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In the storytelling engine room...

Although I haven't done graduate work in the social sciences, I've always been fascinated to learn about the different rituals with which people were raised. I'm weird: I love hearing people's dreams--no matter how seemingly mundane--and I love hearing the bedtime stories people's parents told them (or, I suppose, didn't).

My own father had a knack for always saying goodnight right after the first or second act of his long-running bedtime series, The Raccoons. It was kind of like Watership Down meets "Dynasty"--with a bit of Hardy Boys and The Secret of Nimh thrown in. I don't remember every plot point, but I know I was always rabid (ha) for more reports from the hardscrabble world of nocturnal vermin.

In my own adventures in babysitting, the kids always responded to different characters/themes, or commanded me to improvise on a saga their parents had begun. Most of these tales involved brave animals in unlucky ecological conditions, but a few involved well-intending mosquitoes, or ostracized appliances (think The Brave Little Toaster). Patterns were obvious, but what did they mean?

When parents/proxies craft these bildungsromans, do they do so with a specific intention? This is from Lawrence Shapiro's How To Raise a Child with a High EQ (which, honestly, is always the deal breaker, right?):

In his book The Competent Child, psychologist Joseph Strayhorn, Jr. teaches parents to make up what he calls "positive modeling stories" that address their child's real-life problems or concerns. In these stories, the protagonist, who has similar traits to the child, models realistic thinking and problem solving in her thoughts, feelings and behaviors. The protagonist may or may not be externally rewarded for exhibiting particular psychological skills, but she always rewards herself for being internally motivated.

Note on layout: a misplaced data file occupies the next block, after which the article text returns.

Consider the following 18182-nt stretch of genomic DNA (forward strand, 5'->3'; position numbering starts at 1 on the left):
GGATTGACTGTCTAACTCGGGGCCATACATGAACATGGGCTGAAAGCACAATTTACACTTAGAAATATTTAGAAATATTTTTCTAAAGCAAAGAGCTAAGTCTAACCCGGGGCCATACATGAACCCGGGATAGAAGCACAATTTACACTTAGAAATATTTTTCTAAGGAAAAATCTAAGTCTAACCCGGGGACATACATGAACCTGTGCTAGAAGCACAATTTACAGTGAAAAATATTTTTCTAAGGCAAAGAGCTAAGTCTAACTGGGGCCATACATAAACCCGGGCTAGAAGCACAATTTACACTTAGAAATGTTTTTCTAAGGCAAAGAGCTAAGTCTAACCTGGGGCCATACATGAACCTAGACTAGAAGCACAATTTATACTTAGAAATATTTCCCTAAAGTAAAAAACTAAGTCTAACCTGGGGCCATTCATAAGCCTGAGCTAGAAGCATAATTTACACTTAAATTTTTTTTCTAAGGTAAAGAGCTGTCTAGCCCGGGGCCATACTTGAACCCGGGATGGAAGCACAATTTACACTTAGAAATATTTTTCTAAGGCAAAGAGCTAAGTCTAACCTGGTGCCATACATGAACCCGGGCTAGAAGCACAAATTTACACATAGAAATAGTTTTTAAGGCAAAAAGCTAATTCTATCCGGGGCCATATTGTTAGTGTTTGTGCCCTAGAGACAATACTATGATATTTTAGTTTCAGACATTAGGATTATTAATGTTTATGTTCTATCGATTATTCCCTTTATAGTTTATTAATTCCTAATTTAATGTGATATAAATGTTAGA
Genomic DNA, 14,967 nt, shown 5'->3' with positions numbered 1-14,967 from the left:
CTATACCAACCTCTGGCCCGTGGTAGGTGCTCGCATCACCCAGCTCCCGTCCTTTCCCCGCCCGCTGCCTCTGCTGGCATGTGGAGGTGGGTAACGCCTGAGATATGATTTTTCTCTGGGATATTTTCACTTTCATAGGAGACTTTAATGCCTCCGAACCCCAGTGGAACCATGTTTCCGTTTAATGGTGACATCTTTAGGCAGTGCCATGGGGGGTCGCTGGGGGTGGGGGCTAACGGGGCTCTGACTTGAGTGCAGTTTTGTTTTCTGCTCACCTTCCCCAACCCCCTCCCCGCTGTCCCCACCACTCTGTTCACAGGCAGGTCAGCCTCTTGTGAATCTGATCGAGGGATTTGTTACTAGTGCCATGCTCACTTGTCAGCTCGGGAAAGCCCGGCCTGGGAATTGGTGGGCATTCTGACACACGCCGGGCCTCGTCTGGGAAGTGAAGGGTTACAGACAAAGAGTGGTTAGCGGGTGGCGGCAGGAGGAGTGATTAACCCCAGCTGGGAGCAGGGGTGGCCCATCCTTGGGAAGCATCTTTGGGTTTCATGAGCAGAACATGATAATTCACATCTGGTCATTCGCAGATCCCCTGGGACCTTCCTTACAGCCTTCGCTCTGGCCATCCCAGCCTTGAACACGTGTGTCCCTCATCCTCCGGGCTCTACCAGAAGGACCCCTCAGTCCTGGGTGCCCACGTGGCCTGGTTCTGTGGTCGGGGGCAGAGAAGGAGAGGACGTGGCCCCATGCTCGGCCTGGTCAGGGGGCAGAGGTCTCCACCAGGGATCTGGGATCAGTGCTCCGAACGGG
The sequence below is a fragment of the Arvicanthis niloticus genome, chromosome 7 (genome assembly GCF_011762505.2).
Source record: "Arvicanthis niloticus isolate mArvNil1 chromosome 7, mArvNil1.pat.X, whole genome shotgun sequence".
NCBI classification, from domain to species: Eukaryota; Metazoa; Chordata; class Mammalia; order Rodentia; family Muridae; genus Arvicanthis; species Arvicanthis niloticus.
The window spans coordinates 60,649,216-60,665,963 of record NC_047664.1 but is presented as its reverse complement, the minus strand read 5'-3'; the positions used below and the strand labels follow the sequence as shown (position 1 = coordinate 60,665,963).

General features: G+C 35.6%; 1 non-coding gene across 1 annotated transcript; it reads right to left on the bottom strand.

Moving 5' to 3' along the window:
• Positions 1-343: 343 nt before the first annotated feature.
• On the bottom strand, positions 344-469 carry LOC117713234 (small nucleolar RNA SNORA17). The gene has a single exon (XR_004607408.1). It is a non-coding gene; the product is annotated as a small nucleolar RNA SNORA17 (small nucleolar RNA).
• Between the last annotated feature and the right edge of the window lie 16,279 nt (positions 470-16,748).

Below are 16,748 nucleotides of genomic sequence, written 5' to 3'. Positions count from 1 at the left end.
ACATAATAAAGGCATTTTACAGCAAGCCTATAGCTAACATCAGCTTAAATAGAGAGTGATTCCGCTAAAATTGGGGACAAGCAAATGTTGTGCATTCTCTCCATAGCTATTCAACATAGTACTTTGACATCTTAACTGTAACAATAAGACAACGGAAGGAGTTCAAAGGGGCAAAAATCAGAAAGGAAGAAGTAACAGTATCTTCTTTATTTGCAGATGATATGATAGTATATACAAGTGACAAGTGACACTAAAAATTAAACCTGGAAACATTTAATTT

Hmm. Did I learn to see myself as a raccoon? Actually, perhaps...Other people's garbage does have a certain hold over me, but I love dogs too much. If you'd like to perform an impromptu exegesis on your own childhood parables or the ones you now spin, I'm all yours...

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Art
The Simple Optical Illusion That Makes an Image Look Like It's Drawing Itself
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Artist James Nolan Gandy invents robot arms that sketch intricate mathematical shapes with pen and paper. When viewed in real time, the effect is impressive. But it becomes even more so when the videos are sped up in a timelapse. If you look closely in the video below, the illustration appears to materialize faster than the robot can put the design to paper. Gizmodo recently explained how the illusion works to make it look like parts of the sketch are forming before the machine has time to draw them.

The optical illusion isn’t an example of tricky image editing: It’s the result of something called the wagon wheel effect. You can observe this in a car wheel accelerating down the highway or in propeller blades lifting up a helicopter. If an object makes enough rotations per second, it can appear to slow down, move backwards, or even stand still.